Facebook and other social media cost UK billions

LONDON Thu Aug 5, 2010 12:09pm EDT

A Facebook page is displayed on a computer screen in Brussels April 21, 2010. REUTERS/Thierry Roge

A Facebook page is displayed on a computer screen in Brussels April 21, 2010.

Credit: Reuters/Thierry Roge

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LONDON (Reuters) - Employees who fritter time away on Facebook, Twitter and other social media Web sites are costing British businesses billions, new research suggests.

British employment website MyJobGroup.co.uk said it polled 1,000 British workers and found that nearly six percent, or 2 million, of Britain's 34 million-strong workforce spent over an hour per day on social media while at work, amounting to more than one eighth of their entire working day.

"Our results clearly show that UK workers are spending increased time whilst at work on social media networks, which, left unchecked, could have negative repercussions on the productivity of many companies across the country," Managing Director of Myjobgroup.co.uk Lee Fayer said in a statement with the results of the survey.

MyJobGroup.co.uk said that work time lost on Facebook, Twitter and other social media networks could potentially be costing Britain up to 14 billion pounds ($22.16 billion).

The research showed more than half of British workers (55 percent) confessed to accessing social media profiles at work, with many spending so much time friending, tweeting, adding photos and video, as well as updating their profiles, that companies' productivity was suffering as a result.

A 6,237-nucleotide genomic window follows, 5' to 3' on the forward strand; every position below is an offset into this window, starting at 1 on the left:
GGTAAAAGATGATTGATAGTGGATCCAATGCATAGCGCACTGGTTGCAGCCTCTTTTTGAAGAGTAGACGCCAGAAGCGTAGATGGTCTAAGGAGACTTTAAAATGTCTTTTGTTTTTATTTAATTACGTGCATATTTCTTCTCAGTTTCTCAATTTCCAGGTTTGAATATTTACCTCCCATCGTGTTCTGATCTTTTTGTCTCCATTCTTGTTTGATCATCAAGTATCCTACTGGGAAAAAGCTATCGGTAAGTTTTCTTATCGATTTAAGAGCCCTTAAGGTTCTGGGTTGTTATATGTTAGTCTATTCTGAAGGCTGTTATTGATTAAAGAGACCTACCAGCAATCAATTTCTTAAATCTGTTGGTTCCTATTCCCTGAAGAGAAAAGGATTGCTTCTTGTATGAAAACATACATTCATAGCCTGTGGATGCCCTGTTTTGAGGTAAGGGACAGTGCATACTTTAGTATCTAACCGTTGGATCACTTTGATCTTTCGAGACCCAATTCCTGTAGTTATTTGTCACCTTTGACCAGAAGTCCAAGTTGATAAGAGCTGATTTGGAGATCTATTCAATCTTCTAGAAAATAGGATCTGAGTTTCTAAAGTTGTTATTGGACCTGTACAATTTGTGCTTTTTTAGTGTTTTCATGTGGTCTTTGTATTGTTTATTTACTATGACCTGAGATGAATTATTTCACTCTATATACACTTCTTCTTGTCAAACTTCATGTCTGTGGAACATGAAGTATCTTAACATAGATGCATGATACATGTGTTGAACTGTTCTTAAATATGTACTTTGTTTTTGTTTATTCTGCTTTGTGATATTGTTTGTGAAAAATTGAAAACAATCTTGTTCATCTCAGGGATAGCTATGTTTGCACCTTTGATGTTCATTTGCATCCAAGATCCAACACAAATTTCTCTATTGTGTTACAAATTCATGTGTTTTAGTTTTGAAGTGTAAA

Despite the negative effects on the economy in the midst of a fragile recovery, many workers polled were in denial about the ill-effects of social media on their efficiency. Only 14 percent of respondents admitted to being less productive as a result of social media and 10 percent even claimed social media had made them more productive.

What's more, there was still widespread resistance to banning access to social networks at work, with over two thirds (68 percent) advocating some form of access during working hours. Only one third wanted sites like Facebook, Twitter, Flickr and YouTube barred during work time, demonstrating the growing importance of social media to the daily routine and the widespread resistance to its access being limited.

"Whilst we're certainly not kill-joys, people spending over an hour per day in work time on the likes of Facebook and Twitter are seriously hampering companies' efforts to boost productivity, which is more important than ever given the fragile state of our economy," Fayer said.

"Companies would do well to monitor use of social networking sites during work hours and ensure that their employees are not abusing their freedom of access to these sites."

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Comments (5)
ElroyFromIowa wrote:
That’s why opendns is such a good idea. And it’s free.

Aug 05, 2010 12:53pm EDT  --  Report as abuse
bykimbo wrote:
The trouble with these sort of claims of costing business X billion pounds, is they all based on the false assumption that if the people weren’t doing the activity in question, they’d be working instead. I think most people have a built-in slacking-off quota and they’ll spend that one way or another. If it doesn’t go on Twitter, it will go on chatting about football or last night’s TV programmes, or standing outside smoking. Productivity isn’t being affected, since the time was never going to be channelled effectively in the first place.

Aug 05, 2010 1:11pm EDT  --  Report as abuse
CowboyVampire wrote:
An hour a day isn’t much IF employees – as they are in the U.S. – are spending more and more time at their job. In fact, blurring the lines between work and life only benefits companies as employees will remain more engaged for longer periods of time. Imagine the opposite of “clock watchers.”

Aug 05, 2010 1:12pm EDT  --  Report as abuse
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